Bulletin du Musée National de Varsovie — 40.1999

Page: 94
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1 cm
Stefan Mieleszkiewicz

Vilnius as a Production
Centre of Longcase Clocks
from the Mid-Eighteenth
to the Mid-Nineteenth Century*

A longcase clock1 is an original synthesis of carpenter’s and watchmaker’s
skills. As a functional and artistic object it comes in a variety of types. From
the tura of the seventeenth up to the twentieth century it played an important
role in almost all of Europę. It also became popular in the Polish-Lithuanian
Republic. One of production centres of longcase clocks was Vilnius.

So far, researchers of the Vilnius watchmaking have concentrated on the
sixteenth and seventeenth centuries, mostly on Jakub Gierke and his excellent
turret and tile clocks.2 Among the few scholars who did notice the furniture
case aspect of the Vilnius longcase clocks were Stefan Narębski and Jerzy
Hoppen. Narębski1 produced inventory drawings of now unavailable objects,4
while Hoppen photographed them.5 The problem of the Vilnius clockmaking

This article, a fragment of a larger study in progress devoted to Polish longcase clocks in the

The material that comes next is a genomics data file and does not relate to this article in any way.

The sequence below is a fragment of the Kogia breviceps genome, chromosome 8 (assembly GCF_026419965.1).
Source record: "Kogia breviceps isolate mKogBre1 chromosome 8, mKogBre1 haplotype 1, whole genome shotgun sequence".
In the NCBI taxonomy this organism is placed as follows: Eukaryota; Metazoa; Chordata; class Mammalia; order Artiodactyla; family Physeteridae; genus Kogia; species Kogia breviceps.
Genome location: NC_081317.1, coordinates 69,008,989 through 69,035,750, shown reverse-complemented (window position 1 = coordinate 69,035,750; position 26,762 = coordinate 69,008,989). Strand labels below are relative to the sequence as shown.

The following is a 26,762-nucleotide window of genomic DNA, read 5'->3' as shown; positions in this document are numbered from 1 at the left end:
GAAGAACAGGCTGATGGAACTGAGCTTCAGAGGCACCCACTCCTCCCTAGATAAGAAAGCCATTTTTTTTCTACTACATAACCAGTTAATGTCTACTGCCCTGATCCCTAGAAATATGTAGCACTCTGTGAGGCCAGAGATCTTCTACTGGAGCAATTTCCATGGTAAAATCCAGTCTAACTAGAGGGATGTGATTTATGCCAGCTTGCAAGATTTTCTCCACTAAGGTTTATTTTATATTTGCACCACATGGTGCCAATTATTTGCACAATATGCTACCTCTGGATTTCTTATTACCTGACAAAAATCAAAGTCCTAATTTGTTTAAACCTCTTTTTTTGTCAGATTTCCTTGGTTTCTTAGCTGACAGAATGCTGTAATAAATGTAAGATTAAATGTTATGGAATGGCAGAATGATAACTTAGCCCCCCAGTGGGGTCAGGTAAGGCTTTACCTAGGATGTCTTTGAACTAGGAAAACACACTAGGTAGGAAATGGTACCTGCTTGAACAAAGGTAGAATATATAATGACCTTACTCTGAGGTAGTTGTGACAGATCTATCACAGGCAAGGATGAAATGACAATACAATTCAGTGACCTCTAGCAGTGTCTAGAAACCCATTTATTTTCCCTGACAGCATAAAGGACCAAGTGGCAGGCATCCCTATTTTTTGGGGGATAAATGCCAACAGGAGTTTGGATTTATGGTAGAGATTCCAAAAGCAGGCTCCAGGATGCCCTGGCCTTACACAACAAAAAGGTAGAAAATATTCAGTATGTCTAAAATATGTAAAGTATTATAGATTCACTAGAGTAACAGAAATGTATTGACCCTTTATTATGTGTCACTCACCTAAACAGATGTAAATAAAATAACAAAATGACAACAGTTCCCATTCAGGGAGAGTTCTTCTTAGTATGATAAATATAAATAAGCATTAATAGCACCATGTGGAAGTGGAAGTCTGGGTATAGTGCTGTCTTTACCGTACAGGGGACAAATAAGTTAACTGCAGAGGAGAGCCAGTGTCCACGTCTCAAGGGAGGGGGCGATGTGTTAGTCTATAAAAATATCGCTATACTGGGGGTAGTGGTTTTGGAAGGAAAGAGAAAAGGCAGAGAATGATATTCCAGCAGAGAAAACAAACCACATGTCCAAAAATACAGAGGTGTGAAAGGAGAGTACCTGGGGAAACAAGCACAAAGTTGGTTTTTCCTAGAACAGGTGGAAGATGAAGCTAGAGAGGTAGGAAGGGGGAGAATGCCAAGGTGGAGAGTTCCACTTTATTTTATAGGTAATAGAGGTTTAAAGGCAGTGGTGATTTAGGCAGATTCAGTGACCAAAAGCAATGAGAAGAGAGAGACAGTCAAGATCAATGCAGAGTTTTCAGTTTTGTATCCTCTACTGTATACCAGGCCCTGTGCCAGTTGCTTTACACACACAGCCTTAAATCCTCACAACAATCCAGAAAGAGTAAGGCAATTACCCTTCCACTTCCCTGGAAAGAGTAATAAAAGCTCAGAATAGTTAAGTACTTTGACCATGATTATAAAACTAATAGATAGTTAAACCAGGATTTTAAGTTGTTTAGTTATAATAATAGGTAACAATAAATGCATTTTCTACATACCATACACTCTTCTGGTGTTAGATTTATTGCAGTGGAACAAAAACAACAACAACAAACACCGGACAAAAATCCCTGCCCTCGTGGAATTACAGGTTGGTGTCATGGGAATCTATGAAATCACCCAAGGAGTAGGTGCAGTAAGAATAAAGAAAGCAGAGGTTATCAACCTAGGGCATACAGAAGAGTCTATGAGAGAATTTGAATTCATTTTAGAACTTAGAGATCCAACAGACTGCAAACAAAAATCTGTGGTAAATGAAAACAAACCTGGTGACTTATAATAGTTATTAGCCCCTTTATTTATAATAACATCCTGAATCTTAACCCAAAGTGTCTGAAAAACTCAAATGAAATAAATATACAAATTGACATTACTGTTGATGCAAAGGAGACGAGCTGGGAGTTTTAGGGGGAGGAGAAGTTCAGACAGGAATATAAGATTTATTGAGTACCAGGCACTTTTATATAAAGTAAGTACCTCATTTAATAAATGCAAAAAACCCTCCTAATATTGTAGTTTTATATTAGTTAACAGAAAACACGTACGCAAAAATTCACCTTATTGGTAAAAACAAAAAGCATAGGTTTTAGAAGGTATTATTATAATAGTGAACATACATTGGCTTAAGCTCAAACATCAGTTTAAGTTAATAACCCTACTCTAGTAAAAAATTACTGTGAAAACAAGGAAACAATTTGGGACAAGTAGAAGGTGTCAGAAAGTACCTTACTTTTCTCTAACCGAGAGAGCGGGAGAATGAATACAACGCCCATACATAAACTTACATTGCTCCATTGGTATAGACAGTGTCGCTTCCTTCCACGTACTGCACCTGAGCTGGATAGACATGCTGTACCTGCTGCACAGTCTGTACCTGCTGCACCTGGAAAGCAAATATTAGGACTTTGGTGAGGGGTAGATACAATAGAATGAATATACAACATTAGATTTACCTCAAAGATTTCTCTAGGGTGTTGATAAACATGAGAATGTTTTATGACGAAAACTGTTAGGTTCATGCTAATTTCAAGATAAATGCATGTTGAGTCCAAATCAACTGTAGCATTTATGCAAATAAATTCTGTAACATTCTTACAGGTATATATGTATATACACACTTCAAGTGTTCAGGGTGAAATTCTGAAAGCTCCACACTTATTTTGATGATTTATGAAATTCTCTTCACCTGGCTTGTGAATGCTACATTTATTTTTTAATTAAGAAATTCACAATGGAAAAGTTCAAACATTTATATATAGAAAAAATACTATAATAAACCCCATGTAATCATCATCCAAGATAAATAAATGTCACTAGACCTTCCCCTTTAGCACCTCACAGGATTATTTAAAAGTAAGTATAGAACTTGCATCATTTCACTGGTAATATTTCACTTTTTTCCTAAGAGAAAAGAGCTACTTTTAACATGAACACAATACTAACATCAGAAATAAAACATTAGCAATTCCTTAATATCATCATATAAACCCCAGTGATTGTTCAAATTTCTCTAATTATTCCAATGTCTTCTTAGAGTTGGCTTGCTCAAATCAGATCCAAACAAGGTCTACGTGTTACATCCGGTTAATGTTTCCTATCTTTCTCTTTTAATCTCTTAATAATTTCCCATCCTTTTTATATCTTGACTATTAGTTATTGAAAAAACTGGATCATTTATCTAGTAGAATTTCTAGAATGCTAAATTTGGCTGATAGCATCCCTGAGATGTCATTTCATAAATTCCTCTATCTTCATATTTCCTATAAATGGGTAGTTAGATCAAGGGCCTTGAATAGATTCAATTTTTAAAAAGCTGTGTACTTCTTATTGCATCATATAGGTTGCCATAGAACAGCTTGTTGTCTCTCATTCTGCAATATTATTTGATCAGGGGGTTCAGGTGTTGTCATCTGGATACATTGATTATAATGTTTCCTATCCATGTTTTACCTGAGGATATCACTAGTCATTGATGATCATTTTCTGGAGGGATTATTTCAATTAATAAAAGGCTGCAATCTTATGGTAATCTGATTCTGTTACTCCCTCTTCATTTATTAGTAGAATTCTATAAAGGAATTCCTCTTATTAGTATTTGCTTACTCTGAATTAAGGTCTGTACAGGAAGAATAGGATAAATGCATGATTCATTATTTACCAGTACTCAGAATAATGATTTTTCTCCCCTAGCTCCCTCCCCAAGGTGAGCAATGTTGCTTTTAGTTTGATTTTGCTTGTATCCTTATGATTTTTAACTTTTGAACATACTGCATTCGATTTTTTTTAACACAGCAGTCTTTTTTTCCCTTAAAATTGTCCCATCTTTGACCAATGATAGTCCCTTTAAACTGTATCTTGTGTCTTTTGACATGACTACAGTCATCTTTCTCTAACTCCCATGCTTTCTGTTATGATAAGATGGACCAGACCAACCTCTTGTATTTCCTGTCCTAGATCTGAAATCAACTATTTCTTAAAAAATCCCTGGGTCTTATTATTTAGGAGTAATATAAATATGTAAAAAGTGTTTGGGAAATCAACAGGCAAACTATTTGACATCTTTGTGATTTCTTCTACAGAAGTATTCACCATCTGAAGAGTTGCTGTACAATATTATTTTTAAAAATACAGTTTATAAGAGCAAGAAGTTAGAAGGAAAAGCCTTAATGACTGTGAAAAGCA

eighteenth, nineteenth and the first half of the twentieth century, was written with financial aid
of the State Committee for Scientific Research.

1 The term longcase clock used in this article refers to pendulum clocks in a wooden, furniture-
like case, known in Germany as Bodenstanduhr.

2 M. Brensztein, “Zegarmistrzostwo wileńskie w wiekach XVI i XVII”, Ateneum Wileńskie, 1923,

I, pp. 29-39; W Siedlecka, Zegary polskie, Wrocław-Warszawa-Kraków, Gdańsk 1974, pp. 76-77.

3 Prof. Stefan Narębski (1892-1966), architect, architecture conservator and teacher working
in Vilnius, connoisseur and lover of the art of furniture, the first researcher of Vilnius carpentry,
author of Zarys historii meblarstwa-, after the Second World War co-founder of the Institute of
Fine Arts at the Copernicus University in Toruń; cf. Entry on Narębski by J. Poklewski in
Kształcenie artystyczne w Wilnie i jego tradycje. Yilniaus meno mokykla ir jos tradicijos, ed.

J. Malinowski, M. Woźniak and R. Janoniene, Toruń-Vilnius 1996, p. 115. Some of Narębski’s
notes were presented to the National Museum in Warsaw by the professor’s daughter, Barbara

4 The objects got lost or dispersed during the Second World War and the following repatriation,
revindication and nationalisation of private estates, social associations and church properties.

Prof. Jerzy Hoppen (1891-1969), painter, graphic artist, conservator, student and professor
at the Batory University in Vilnius, co-founder of the Institute of Fine Arts at the Copernicus
University in Toruń (from 1946), author of numerous documentary photographs of Vilnius
monuments (some of the photos are in the National Museum in Warsaw); cf. Entry on Hoppen

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